Opera Columbus’ production features all of the same beautiful music, but the setting and dialogue of the opera are transformed into a ’60s James Bond caper with a dashing spy, an archvillain apparently bent on world domination of a sort, and “Bond women” galore.  The modifications turn Seraglio into an outright comic romp, from the point at the outset when a tiny doll figure parachutes through the Southern Theatre, to the suggestive rearrangement of topiary plants by a sex-obsessed gardener, to a clever use of the lyric translation display, to the finale where one of the characters is securely wrapped in a straitjacket and hauled away.  The sets are great and the new dialogue is clever and occasionally laugh out loud funny.  And, while the characters clearly enjoyed their light-hearted trip down James Bond Lane, they also did justice to the lovely, often passionate songs that Mozart created.  I think he would have approved.

Mission:  Seraglio shows that opera is a vibrant, flexible art form where there is still lots of room for creativity, even for a work that was written more than 230 years ago.  It’s another job well done by Opera Columbus, and you can still see it at the Southern this weekend.

Ashes To Opera

The Metropolitan Opera cancelled the last act of its performance of Rossini’s classic opera Guillaume Tell on Saturday afternoon because an audience member spread what police believed were cremated remains into the orchestra pit during intermission.  The opera to be performed on Saturday night also was cancelled as a result of the incident.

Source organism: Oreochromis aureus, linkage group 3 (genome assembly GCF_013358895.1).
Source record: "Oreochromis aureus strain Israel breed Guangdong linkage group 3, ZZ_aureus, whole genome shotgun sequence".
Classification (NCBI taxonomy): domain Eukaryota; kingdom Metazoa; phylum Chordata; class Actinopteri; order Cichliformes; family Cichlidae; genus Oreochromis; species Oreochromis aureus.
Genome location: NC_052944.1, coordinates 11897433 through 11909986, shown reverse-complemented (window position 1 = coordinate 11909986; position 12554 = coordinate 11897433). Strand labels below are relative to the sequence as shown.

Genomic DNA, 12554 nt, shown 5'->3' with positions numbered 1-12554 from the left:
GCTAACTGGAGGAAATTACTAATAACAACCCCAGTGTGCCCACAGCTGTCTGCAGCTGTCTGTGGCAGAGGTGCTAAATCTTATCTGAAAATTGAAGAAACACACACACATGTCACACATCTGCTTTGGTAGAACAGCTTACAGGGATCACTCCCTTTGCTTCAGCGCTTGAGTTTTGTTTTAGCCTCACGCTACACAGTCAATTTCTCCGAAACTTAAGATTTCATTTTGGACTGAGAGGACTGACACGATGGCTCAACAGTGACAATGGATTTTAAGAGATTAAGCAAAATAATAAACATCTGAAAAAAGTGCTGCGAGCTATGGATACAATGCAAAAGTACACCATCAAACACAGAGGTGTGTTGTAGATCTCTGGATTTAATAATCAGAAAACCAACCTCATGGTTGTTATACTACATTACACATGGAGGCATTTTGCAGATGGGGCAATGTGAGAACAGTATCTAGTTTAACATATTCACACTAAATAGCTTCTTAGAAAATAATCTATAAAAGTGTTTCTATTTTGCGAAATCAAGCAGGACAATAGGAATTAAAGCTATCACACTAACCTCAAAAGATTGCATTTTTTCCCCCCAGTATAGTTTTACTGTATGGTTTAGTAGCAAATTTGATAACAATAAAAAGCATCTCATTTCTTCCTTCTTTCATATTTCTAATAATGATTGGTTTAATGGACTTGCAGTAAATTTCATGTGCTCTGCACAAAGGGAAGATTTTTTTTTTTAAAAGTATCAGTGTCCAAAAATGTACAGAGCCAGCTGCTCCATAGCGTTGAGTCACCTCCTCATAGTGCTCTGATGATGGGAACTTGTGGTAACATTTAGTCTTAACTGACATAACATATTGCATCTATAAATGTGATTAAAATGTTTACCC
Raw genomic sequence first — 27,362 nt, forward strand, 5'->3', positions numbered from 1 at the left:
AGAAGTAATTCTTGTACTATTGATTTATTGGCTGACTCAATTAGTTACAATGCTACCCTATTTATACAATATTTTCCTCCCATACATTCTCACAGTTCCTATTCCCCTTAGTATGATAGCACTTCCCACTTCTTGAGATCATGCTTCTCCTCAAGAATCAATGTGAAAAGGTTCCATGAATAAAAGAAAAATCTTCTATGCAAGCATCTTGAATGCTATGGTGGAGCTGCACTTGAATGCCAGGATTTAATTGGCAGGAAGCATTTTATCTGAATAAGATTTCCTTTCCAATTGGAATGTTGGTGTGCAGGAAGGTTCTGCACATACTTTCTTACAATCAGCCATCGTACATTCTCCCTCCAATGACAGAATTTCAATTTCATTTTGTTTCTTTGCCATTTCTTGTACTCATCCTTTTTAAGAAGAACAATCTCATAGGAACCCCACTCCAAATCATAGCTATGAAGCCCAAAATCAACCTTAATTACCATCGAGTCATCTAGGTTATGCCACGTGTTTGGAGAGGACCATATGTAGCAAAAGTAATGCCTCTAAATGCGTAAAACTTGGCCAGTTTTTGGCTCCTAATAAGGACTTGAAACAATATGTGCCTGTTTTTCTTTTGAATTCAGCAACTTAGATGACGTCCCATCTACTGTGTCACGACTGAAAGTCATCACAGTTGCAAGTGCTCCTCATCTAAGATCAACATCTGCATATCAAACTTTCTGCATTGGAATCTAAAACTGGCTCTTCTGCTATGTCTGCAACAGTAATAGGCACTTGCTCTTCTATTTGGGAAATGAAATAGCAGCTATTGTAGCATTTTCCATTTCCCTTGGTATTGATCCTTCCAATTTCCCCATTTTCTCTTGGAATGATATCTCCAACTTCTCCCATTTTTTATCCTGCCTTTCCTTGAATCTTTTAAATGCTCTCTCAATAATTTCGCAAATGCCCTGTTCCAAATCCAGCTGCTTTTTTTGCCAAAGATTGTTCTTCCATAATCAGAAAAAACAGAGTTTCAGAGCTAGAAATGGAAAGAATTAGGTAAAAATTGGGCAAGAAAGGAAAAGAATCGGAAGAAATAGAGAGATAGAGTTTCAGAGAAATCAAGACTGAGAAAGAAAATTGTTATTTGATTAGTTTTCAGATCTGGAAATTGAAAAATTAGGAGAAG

facade_of_the_metropolitan_opera_house_at_lincoln_center_nyc-1477798657-6912According to the New York Times, a man in attendance told other audience members that he was at the opera to spread the ashes of his mentor.  During the second intermission, the man was seen reaching into a black bag and sprinkling a powdery substance into two parts of the orchestra pit — which caused the cancellation of the rest of the opera because the powder was viewed as a potential threat and was subjected to testing.  The man apparently has been identified through video surveillance footage, and police are trying to reach him.  A follow-up story in the Times identifies the man, who apparently has posted on his Facebook page that he plans to leave some of the ashes at every opera house he and his mentor have visited.

Apparently, spreading cremated remains in a place like the orchestra pit at the Metropolitan Opera isn’t a per se offense under New York law — at least, if you aren’t acting with criminal intent — but rather is simply a health code violation.

It’s weird to think that someone would decide that it was appropriate to spread cremated remains in the midst of an actual performance of an opera — or for that matter, any live event, whether it’s a football game or a rock concert.  It’s pretty selfish, too, when you think about it.  This guy’s mentor evidently was an opera lover, and yet the act of spreading his ashes caused opera performances to be cancelled.  If I were one of the people holding tickets to a performance that was cancelled — especially if I’d travelled from out of state to see the Met — I’d be furious.